Tuesday, July 5, 2022

AP Gets It Wrong Again: Glaciers Don't Melt, They Evaporate! (A FACS Teacher EXplains)

 In yet another quick-type-and-submit climate change story, the Associated Press has reported that Italy's Marmolada glacier is shrinking (see story here).  While there is no doubt that the glacier is  becoming more unstable, Italy's scientists clearly should be able tell the difference between a glacier that is melting and one that is evaporating.  Unless, they just aren't looking and are promoting the U.N. Climate Change Agenda.

Yes, Ice Evaporates

Known as freezer burn or freeze dried, the science behind how and why ice evaporates has been around since NASA used the technology to make light weight and nutritious food products for space travel.  Remember: Freeze Dried Ice Cream. The same principle has a place in nature as well. 

So if this is a well-recognized principle, why does the AP article mention Italy's drought in the first line but defaults to the more politically correct culprit of warming temperatures. That's a good question. 

Glacier Health

Glaciers are repositories of billions of gallons of fresh water transported from coastal areas to mountain tops by, of all things, clouds made of water vapor and impuritiesl like dust and fossil fuel emissions.  Without such impurities, clouds cannot reach the glacier in sufficient quantities to keep it healthy.  That is what causes drought, not high temperatures.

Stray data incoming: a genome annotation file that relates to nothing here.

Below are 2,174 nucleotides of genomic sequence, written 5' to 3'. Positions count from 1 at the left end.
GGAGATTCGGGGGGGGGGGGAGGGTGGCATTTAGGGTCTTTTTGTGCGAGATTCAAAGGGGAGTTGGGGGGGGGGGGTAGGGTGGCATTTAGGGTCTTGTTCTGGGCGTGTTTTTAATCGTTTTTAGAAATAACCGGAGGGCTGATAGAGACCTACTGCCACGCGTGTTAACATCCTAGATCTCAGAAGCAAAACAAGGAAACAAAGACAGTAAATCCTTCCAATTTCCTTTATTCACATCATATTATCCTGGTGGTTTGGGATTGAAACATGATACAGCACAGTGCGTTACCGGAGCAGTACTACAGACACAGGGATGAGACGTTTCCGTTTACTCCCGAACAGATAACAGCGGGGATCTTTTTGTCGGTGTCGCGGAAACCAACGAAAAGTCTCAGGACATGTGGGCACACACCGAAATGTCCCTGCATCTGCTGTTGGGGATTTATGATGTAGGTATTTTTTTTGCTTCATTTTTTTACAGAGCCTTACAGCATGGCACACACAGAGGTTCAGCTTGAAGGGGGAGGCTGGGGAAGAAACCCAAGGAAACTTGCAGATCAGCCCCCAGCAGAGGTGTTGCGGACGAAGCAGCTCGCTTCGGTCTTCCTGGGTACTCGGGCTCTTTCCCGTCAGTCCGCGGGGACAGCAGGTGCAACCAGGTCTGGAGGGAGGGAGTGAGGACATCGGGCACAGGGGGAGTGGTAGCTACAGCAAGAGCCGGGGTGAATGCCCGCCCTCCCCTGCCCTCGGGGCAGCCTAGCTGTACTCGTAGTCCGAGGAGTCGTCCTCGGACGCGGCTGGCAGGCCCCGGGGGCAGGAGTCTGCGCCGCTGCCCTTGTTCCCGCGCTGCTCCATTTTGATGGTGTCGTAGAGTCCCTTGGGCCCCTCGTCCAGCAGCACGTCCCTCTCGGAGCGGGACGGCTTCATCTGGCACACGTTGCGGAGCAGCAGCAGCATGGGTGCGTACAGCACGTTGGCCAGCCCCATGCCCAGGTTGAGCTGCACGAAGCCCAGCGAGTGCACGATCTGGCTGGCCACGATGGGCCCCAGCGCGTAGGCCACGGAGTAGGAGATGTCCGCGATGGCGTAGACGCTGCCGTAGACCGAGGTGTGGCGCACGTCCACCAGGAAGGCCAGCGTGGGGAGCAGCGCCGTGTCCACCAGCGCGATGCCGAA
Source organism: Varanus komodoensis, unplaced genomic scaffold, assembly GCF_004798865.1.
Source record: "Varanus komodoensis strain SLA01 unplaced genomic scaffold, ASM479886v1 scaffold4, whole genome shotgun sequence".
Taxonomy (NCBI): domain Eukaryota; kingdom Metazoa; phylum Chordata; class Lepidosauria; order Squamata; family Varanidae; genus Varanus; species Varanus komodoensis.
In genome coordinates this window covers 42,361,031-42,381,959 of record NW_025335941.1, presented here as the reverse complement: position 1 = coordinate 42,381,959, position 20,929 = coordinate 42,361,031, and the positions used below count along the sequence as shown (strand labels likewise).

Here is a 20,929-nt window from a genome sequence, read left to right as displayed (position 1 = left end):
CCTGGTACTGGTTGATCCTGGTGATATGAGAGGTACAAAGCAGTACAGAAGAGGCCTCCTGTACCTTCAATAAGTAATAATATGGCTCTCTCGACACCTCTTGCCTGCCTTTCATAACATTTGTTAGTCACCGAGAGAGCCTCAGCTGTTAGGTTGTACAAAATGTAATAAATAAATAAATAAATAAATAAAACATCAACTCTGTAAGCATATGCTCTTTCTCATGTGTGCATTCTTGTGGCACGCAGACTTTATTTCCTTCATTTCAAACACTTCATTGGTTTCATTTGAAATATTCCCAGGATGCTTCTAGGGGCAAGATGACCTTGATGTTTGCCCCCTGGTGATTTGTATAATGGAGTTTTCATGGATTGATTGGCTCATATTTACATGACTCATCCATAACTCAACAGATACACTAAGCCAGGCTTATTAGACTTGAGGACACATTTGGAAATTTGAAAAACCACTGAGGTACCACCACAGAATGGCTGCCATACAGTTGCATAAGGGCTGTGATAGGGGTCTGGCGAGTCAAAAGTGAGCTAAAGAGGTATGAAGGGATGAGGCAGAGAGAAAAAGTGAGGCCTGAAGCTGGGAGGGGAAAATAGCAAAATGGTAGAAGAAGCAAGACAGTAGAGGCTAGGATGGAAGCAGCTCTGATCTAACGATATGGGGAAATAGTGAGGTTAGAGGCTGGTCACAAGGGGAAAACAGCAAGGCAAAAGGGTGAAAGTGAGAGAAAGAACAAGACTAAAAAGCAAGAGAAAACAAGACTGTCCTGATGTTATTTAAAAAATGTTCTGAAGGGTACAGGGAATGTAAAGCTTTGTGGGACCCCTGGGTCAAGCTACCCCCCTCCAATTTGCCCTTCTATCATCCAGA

As for the difference between melting and evaporating, that's easy. Water that melts from a glacier settles into cracks and grooves making it more solid when it refreezes overnight. Evaporation due to a cold, dry wind creates thinner and three-dimensional ice loss, like an ice cube tray that has been left alone for too long in the freezer. Don't your ice cubes seem to disappear. Same principle. 

Someday, maybe the Associated Press will learn to check all their facts before running with a climate change story that is only half true. When we realize that fossil fuels are not endangering our planet, nature will quickly and efficiently dump feet of snow in the Italian Alps and restore its glaciers to their natural beauty.  

 

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